Alternate gene names: NR2A, NMDAR2A
Associated syndromes or conditions: Epilepsy, speech disorders
Genomic location: 16p13.2
Diagnoses observed in people with changes in the GRIN2A gene:
- Autism Spectrum Disorder – yes
- Intellectual Disability or Developmental Delay – yes
- Epilepsy or Seizures – yes
- Attention Deficit Hyperactivity Disorder – no
- Schizophrenia – no
- Bipolar Disorder – no
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Research Article Summaries:
Below, we've summarized several research articles that include information about GRIN2A. We hope you find this information helpful! As we learn more from children who have these gene changes, we expect this list of resources and information to grow.
- Pierson TM et al., (2014) – GRIN2A mutation and early-onset epileptic encephalopathy: personalized therapy with memantine
The GRIN2A gene encodes for proteins that are linked to signaling pathways in the brain. These proteins have a big role in brain development, learning and memory, and signaling within the brain. GRIN2A has been associated with diagnoses of epilepsy, developmental delay, and intellectual disability.
In this article, researchers detail one individual identified to have a de novo mutation (genetic change not found in either parent) in the GRIN2A gene. Identified through the National Institutes of Health (NIH) Undiagnosed Diseases program, the six-year-old boy had a history of early-onset epileptic encephalopathy and profound global developmental delay, having not reached any developmental milestones. He was reported to have daily seizures that did not respond to medication. His brain MRI showed a loss of volume and grey matter (brain tissue).
The researchers suggest that this mutation has hindered the ability of the proteins associated with GRIN2A to function properly, leading to seizures, abnormal development, and brain abnormalities. Research such as this can be helpful to both researchers and clinicians. This study suggests that it may be reasonable to consider a broad genetic test, like whole exome sequencing, to include analysis of genes not typically included in targeted panels.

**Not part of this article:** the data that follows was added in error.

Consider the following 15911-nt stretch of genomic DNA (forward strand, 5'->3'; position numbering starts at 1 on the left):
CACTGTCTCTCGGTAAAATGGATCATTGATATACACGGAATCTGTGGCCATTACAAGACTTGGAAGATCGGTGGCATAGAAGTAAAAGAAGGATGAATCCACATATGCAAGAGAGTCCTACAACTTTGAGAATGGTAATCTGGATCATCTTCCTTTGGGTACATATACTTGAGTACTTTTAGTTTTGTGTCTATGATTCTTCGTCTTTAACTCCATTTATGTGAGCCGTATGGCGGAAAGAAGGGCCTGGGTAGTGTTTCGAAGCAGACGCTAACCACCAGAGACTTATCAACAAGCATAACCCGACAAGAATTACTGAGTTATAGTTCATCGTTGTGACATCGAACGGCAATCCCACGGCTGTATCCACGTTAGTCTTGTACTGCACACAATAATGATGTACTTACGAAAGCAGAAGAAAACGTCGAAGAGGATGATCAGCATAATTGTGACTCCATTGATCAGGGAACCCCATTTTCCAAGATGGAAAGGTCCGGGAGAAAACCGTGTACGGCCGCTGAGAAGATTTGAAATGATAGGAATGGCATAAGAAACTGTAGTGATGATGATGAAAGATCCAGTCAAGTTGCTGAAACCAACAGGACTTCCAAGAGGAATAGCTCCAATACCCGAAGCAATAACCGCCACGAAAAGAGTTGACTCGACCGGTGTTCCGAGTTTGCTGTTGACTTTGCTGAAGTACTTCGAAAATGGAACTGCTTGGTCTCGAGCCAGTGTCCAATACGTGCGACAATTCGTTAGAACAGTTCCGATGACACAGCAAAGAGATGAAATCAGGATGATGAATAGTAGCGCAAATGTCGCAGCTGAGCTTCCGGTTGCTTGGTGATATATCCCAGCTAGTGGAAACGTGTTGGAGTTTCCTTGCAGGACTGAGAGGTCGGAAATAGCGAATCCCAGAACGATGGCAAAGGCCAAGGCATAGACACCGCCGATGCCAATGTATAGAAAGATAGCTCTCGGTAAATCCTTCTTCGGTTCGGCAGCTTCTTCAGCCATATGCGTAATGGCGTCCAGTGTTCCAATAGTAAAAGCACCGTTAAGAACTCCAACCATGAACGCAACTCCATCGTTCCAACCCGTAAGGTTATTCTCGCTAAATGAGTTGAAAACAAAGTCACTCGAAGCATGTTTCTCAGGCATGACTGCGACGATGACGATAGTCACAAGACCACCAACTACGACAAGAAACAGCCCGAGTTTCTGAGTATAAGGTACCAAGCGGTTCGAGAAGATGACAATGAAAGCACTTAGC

DeVries SP and Patel AD, (2013)– Two patients with a GRIN2A mutation and childhood-onset epilepsy
Neurotransmitters are chemicals that aid in signaling between nerve cells in the brain. Genetic changes, or mutations, in GRIN2A can have an impact on neurotransmitter function and have been linked to childhood-onset epilepsy with varying degrees of severity, as well as autism and other neurological disorders. In this paper, Drs. DeVries and Patel describe the clinical features of two patients identified to have mutations in the GRIN2A gene.
Patient #1 was a 3-year-old boy with global developmental delay. It was reported that he experienced his first seizure at the age of two. An EEG revealed abnormalities and, through microarray testing, he was found to have a deletion of most of the GRIN2A gene. He had a wide gait (walking pattern) and was reported as being seizure-free for six months with the help of medication. After 6 months, he developed seizures again, and was unsteady on his feet. After adjustments in medication dosages and a rigorous physical therapy regimen, he once again became seizure-free and experienced an improvement in walking. Patient #1’s mother also had a history of childhood-onset seizures, and was found to have the same mutation as her son.
Patient #2 was a 9-year-old boy who experienced multiple seizure types beginning at age 4. He experienced over 100 seizures a day and numerous medications and treatments failed to improve his seizure frequency. Through whole exome sequencing, he was found to have a GRIN2A mutation. His development was initially reported to be normal, but declined at age 4, after his seizures began. Patient #2’s father was found to have the same mutation. He did not report a history of seizures, but did have a history of major depressive disorder. See below for a comparison of both patients’ clinical features.
These case studies, as well as other literature, show that individuals with a mutation in the GRIN2A gene can have a wide-spectrum of clinical features, including seizures. This research suggests that in the future, GRIN2A may be considered when developing genetic tests targeted on childhood-onset epilepsy.
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